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September 2008: Exercise can be effective therapy for depression

What are the benefits of exercise therapy for depression?

How does exercise improve a patient’s mood?

How much exercise should GPs recommend to patients?

What are the benefits of exercise therapy for depression?

How does exercise improve a patient's mood?

How much exercise should GPs recommend to patients?

Exercise has been suggested as a means to lift mood for many years, and there is increasingly strong evidence for its use as a treatment for depression. Several meta-analyses have produced robust evidence that exercise is effective as a monotherapy for depression. There is also some evidence that exercise is beneficial as an adjunct to pharmacotherapy.

Depression represents the third largest disease burden on the European population, second only to coronary heart disease when measured by effect on DALYs.1 Major depressive disorder is also an independent risk factor for cardiovascular disease and exercise can reduce cardiovascular risk.2

Two large meta-analyses in 2001 and 2006 studied the effect of exercise as a primary therapy for depression in adults.3,4 They both found a significant benefit in reducing depression scores and improving outcomes compared with non-exercise controls. They also showed that exercise was as effective as cognitive behaviour therapy.

Most studies in the meta-analyses included patients with mild to moderate depression only, and some had significant methodological weaknesses.

A Cochrane review5 published in 2006 assessed the effect of exercise alone on depression in 1,191 children and young people up to 20 years of age. Exercise reduced depression scores, with a standard mean difference of -0.66. This was significant in those studies comparing exercise with inactive controls, but no benefit was seen over psychosocial interventions.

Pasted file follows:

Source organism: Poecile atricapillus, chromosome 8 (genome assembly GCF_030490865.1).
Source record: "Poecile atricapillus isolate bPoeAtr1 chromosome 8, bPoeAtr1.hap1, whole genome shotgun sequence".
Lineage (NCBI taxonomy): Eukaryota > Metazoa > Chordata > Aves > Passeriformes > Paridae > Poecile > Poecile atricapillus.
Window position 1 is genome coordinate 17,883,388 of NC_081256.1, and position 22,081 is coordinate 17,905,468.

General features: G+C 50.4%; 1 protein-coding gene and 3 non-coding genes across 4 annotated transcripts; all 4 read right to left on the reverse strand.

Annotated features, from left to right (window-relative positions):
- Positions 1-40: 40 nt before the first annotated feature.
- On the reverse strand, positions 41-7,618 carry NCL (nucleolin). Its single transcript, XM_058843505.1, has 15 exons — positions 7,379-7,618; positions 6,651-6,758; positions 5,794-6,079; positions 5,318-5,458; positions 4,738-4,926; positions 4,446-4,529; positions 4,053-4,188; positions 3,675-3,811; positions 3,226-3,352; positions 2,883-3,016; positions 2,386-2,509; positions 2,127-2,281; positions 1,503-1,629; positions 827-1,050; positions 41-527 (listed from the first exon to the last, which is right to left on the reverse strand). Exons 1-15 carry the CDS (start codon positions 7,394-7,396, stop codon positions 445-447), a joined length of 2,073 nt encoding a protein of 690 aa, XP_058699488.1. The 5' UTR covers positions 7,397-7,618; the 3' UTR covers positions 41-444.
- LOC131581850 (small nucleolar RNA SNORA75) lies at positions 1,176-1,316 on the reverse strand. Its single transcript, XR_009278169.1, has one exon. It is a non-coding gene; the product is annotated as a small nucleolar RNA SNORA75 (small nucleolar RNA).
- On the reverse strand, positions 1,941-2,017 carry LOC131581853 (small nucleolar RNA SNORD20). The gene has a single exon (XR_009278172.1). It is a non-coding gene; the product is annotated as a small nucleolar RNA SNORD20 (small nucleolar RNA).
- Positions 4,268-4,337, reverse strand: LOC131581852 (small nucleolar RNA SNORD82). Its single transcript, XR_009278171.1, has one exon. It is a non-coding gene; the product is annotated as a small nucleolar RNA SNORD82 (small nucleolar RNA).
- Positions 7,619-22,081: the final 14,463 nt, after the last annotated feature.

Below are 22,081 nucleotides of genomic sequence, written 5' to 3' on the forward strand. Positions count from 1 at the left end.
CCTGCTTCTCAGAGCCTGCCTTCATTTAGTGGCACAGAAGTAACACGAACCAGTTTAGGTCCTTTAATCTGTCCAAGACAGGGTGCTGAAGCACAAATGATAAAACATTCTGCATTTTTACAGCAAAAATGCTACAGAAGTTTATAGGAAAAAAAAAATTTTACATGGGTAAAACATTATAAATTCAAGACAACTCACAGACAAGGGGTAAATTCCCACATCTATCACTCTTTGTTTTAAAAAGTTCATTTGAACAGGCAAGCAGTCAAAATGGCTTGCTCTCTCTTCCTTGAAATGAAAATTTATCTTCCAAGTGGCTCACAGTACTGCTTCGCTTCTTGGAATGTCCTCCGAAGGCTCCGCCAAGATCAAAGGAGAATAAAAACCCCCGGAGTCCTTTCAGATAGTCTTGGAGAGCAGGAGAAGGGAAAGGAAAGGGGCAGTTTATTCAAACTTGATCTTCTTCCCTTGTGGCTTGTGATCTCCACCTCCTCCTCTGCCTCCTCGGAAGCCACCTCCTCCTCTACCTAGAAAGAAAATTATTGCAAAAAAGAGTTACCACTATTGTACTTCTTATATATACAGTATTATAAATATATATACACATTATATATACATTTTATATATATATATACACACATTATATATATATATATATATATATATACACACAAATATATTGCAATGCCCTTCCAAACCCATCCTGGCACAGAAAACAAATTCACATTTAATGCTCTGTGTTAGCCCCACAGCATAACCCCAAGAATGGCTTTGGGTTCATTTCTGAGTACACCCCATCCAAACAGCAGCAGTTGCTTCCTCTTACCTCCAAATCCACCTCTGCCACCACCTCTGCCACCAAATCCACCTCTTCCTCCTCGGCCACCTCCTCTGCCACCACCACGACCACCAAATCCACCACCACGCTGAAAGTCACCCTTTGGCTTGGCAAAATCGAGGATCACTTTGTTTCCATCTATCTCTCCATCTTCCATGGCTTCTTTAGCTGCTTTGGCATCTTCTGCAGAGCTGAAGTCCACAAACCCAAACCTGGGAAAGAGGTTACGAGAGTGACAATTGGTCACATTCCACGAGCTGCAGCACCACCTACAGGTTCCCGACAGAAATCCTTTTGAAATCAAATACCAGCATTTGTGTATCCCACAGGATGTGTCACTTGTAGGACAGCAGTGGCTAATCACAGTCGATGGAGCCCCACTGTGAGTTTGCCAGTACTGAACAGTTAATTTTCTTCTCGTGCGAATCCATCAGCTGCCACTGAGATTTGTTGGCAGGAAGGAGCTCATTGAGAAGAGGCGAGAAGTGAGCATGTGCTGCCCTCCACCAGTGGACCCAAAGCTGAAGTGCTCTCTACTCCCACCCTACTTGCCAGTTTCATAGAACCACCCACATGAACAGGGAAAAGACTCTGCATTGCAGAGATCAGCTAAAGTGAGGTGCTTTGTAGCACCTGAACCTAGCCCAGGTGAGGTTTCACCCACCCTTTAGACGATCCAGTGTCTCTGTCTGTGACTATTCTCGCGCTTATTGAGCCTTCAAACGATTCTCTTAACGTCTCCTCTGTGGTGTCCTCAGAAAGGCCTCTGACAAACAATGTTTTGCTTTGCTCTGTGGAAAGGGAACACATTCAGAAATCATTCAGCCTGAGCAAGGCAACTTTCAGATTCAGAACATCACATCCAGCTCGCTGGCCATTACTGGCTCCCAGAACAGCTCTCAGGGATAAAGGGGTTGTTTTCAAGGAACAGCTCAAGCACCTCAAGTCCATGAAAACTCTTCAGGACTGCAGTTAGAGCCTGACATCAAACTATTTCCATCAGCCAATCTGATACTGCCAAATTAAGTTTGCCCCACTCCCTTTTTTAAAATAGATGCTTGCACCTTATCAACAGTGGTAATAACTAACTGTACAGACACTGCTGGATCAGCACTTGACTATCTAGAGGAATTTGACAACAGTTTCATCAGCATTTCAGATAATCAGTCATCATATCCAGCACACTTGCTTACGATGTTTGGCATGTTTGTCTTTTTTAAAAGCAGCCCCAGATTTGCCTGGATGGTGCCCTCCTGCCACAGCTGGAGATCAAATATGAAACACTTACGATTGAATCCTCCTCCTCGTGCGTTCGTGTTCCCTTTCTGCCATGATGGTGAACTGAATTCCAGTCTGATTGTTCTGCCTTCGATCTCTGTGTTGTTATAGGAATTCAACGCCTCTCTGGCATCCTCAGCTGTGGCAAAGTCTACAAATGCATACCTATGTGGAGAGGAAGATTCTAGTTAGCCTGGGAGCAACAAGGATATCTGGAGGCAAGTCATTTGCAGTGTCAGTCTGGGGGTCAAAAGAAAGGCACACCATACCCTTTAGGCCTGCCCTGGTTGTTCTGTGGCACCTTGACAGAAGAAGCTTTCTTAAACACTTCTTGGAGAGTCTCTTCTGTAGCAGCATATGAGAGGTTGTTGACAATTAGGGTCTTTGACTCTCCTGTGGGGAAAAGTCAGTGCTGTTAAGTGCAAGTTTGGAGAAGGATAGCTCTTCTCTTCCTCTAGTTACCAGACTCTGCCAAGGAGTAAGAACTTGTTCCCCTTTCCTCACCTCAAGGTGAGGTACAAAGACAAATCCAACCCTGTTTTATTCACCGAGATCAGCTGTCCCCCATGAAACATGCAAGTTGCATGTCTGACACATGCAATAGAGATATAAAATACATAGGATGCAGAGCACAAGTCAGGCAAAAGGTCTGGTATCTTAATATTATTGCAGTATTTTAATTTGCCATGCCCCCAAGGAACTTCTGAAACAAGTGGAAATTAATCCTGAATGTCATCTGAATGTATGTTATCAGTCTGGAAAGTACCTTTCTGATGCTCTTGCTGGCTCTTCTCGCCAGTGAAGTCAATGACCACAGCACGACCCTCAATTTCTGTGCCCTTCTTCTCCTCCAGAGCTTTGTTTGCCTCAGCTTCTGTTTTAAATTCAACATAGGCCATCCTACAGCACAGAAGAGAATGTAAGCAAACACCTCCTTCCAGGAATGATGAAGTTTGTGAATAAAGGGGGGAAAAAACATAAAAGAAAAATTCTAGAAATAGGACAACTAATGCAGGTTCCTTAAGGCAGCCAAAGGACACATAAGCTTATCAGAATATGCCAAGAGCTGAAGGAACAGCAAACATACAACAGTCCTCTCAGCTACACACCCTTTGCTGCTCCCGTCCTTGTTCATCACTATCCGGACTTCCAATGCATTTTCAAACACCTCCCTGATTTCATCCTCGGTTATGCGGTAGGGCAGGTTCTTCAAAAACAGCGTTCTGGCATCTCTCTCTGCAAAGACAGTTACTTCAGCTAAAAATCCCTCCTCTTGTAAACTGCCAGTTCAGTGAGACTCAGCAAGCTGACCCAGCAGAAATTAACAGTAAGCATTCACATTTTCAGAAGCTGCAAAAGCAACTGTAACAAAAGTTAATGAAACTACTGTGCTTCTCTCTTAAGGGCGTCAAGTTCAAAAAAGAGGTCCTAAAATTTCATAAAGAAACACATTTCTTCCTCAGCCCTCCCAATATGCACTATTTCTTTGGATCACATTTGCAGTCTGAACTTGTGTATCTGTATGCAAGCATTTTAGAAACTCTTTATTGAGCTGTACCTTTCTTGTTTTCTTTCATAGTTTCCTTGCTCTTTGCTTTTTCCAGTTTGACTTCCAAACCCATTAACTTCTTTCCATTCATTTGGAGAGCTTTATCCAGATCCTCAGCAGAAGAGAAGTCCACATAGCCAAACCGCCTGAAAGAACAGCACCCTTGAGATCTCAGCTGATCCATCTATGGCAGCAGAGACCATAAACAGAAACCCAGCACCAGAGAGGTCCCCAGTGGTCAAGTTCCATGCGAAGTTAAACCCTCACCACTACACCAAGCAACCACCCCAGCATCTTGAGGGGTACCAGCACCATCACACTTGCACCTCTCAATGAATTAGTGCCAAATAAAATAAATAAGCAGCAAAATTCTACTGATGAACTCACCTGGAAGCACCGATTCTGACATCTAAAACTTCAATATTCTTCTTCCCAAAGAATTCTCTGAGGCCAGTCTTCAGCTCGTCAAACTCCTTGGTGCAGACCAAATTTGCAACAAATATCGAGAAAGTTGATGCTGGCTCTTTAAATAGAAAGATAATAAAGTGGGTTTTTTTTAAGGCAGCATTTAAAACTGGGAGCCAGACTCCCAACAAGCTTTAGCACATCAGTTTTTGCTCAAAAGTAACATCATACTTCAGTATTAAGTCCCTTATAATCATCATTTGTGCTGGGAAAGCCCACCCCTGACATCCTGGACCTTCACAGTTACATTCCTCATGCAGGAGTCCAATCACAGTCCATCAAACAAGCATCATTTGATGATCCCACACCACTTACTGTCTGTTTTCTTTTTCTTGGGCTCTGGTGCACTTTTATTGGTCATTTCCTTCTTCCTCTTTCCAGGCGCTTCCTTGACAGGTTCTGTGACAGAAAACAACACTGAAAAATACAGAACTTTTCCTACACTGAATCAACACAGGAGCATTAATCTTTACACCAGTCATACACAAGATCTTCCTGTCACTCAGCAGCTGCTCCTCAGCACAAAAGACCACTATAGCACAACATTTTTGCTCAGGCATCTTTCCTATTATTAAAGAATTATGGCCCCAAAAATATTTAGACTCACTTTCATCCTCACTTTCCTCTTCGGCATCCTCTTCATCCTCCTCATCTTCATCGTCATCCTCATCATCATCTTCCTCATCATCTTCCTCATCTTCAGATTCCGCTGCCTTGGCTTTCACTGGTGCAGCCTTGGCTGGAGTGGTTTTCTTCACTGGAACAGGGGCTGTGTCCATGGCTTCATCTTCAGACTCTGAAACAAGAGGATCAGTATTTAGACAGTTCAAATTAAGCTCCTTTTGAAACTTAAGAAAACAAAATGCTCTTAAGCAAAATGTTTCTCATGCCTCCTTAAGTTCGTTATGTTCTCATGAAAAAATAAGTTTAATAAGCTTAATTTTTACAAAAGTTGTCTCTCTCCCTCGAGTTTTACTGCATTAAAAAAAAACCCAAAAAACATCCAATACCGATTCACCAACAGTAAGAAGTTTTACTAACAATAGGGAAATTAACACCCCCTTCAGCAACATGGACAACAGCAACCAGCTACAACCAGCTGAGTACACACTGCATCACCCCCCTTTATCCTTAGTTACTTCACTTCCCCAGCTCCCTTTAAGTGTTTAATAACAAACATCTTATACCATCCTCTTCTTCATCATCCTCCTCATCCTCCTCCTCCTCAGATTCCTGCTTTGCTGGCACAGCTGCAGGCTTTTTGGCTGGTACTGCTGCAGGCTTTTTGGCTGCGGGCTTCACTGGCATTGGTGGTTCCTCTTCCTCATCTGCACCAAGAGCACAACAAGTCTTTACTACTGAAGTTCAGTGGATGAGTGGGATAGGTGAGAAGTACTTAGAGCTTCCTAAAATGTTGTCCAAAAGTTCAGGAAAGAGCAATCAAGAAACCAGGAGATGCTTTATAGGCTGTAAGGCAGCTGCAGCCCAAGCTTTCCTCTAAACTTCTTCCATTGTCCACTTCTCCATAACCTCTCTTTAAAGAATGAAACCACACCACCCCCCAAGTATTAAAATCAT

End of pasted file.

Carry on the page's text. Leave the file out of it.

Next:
There is also some evidence that exercise provides additional benefit when combined with antidepressant drugs. A well conducted trial in 1999 allocated depressed patients to three groups: exercise, drug therapy and both.6 There was no significant difference between the three groups at initial 16-week assessment, suggesting equivalent efficacy of exercise to medication but no additional benefit when used in combination. Those treated with exercise had an average therapeutic lag of one to two weeks longer than those given antidepressants. However, the exercise group had a significantly lower relapse rate at ten months.7

Another study found a benefit of exercise therapy as an adjunct to antidepressants in 86 older people with depression.8

There is evidence that exercise is an effective therapy in all age groups. The Cochrane review showed a benefit in young people,5 and the other meta-analyses in those over 18.3,4 Smaller trials have shown benefit in older people with an average age of 649 and 71.10,11

The NICE guideline on depression recommends that ‘patients of all ages with mild depression should be advised of the benefits of following a structured and supervised exercise programme of typically up to three sessions per week of moderate duration (45 minutes to one hour) for between 10 and 12 weeks.'12

When should GPs recommend exercise?


41205349There are few conditions in which exercise is absolutely contraindicated. Recommending exercise to almost all depressed patients is likely to be of benefit and is unlikely to cause harm. See case studies,left, for examples and box 1, attached, for information on exercise referral schemes.

However, a recent survey17 found that only 2% of GPs use exercise as their first therapy for depression and only 22% as one of their first three options.

There is clear evidence for recommending exercise in several groups of patients with medical disorders, including coronary heart disease,18 heart failure,19 diabetes20 and obesity.21 Patients with many serious medical conditions are known to be at increased risk of depression,22,23 and a positive outlook may assist recovery.24,25 Exercise therapy in these patients may serve a dual role.